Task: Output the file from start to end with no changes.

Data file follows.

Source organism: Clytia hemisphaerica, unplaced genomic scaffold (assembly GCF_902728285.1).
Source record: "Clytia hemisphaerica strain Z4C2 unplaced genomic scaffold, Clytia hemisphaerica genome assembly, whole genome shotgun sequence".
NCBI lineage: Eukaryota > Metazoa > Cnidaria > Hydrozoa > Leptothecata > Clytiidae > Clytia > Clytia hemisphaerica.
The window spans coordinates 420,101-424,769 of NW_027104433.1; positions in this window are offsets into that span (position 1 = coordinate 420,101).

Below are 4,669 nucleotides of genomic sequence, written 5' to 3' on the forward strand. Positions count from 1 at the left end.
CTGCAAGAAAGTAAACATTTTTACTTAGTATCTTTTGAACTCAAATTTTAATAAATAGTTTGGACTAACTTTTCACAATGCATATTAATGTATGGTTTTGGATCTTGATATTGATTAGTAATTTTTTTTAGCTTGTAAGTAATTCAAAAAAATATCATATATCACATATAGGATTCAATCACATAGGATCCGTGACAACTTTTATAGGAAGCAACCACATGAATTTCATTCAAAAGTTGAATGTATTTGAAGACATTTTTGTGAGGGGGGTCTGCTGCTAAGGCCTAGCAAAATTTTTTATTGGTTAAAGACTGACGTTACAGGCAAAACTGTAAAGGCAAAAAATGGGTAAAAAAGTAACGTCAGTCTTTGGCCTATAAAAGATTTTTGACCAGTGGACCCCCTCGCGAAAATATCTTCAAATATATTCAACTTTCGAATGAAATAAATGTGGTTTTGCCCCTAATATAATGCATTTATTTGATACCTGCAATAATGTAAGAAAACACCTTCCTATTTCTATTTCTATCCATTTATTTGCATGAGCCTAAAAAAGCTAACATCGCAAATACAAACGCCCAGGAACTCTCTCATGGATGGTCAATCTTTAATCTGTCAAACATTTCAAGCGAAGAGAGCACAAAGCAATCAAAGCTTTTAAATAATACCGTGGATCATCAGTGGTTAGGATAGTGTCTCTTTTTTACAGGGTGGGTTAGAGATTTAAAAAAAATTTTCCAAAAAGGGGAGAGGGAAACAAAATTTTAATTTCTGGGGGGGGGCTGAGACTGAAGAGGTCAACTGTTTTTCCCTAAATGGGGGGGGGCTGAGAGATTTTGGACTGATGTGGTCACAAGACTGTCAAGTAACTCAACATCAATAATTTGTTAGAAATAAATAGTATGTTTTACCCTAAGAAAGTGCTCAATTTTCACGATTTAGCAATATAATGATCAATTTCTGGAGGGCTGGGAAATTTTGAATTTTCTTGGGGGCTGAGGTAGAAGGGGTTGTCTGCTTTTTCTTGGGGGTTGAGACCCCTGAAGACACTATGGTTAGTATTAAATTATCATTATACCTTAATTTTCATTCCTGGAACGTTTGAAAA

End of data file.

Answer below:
Source organism: Clytia hemisphaerica, unplaced genomic scaffold (assembly GCF_902728285.1).
Source record: "Clytia hemisphaerica strain Z4C2 unplaced genomic scaffold, Clytia hemisphaerica genome assembly, whole genome shotgun sequence".
NCBI lineage: Eukaryota > Metazoa > Cnidaria > Hydrozoa > Leptothecata > Clytiidae > Clytia > Clytia hemisphaerica.
The window spans coordinates 420,101-424,769 of NW_027104433.1; positions in this window are offsets into that span (position 1 = coordinate 420,101).

Below are 4,669 nucleotides of genomic sequence, written 5' to 3' on the forward strand. Positions count from 1 at the left end.
CTGCAAGAAAGTAAACATTTTTACTTAGTATCTTTTGAACTCAAATTTTAATAAATAGTTTGGACTAACTTTTCACAATGCATATTAATGTATGGTTTTGGATCTTGATATTGATTAGTAATTTTTTTTAGCTTGTAAGTAATTCAAAAAAATATCATATATCACATATAGGATTCAATCACATAGGATCCGTGACAACTTTTATAGGAAGCAACCACATGAATTTCATTCAAAAGTTGAATGTATTTGAAGACATTTTTGTGAGGGGGGTCTGCTGCTAAGGCCTAGCAAAATTTTTTATTGGTTAAAGACTGACGTTACAGGCAAAACTGTAAAGGCAAAAAATGGGTAAAAAAGTAACGTCAGTCTTTGGCCTATAAAAGATTTTTGACCAGTGGACCCCCTCGCGAAAATATCTTCAAATATATTCAACTTTCGAATGAAATAAATGTGGTTTTGCCCCTAATATAATGCATTTATTTGATACCTGCAATAATGTAAGAAAACACCTTCCTATTTCTATTTCTATCCATTTATTTGCATGAGCCTAAAAAAGCTAACATCGCAAATACAAACGCCCAGGAACTCTCTCATGGATGGTCAATCTTTAATCTGTCAAACATTTCAAGCGAAGAGAGCACAAAGCAATCAAAGCTTTTAAATAATACCGTGGATCATCAGTGGTTAGGATAGTGTCTCTTTTTTACAGGGTGGGTTAGAGATTTAAAAAAAATTTTCCAAAAAGGGGAGAGGGAAACAAAATTTTAATTTCTGGGGGGGGGCTGAGACTGAAGAGGTCAACTGTTTTTCCCTAAATGGGGGGGGGCTGAGAGATTTTGGACTGATGTGGTCACAAGACTGTCAAGTAACTCAACATCAATAATTTGTTAGAAATAAATAGTATGTTTTACCCTAAGAAAGTGCTCAATTTTCACGATTTAGCAATATAATGATCAATTTCTGGAGGGCTGGGAAATTTTGAATTTTCTTGGGGGCTGAGGTAGAAGGGGTTGTCTGCTTTTTCTTGGGGGTTGAGACCCCTGAAGACACTATGGTTAGTATTAAATTATCATTATACCTTAATTTTCATTCCTGGAACGTTTGAAAA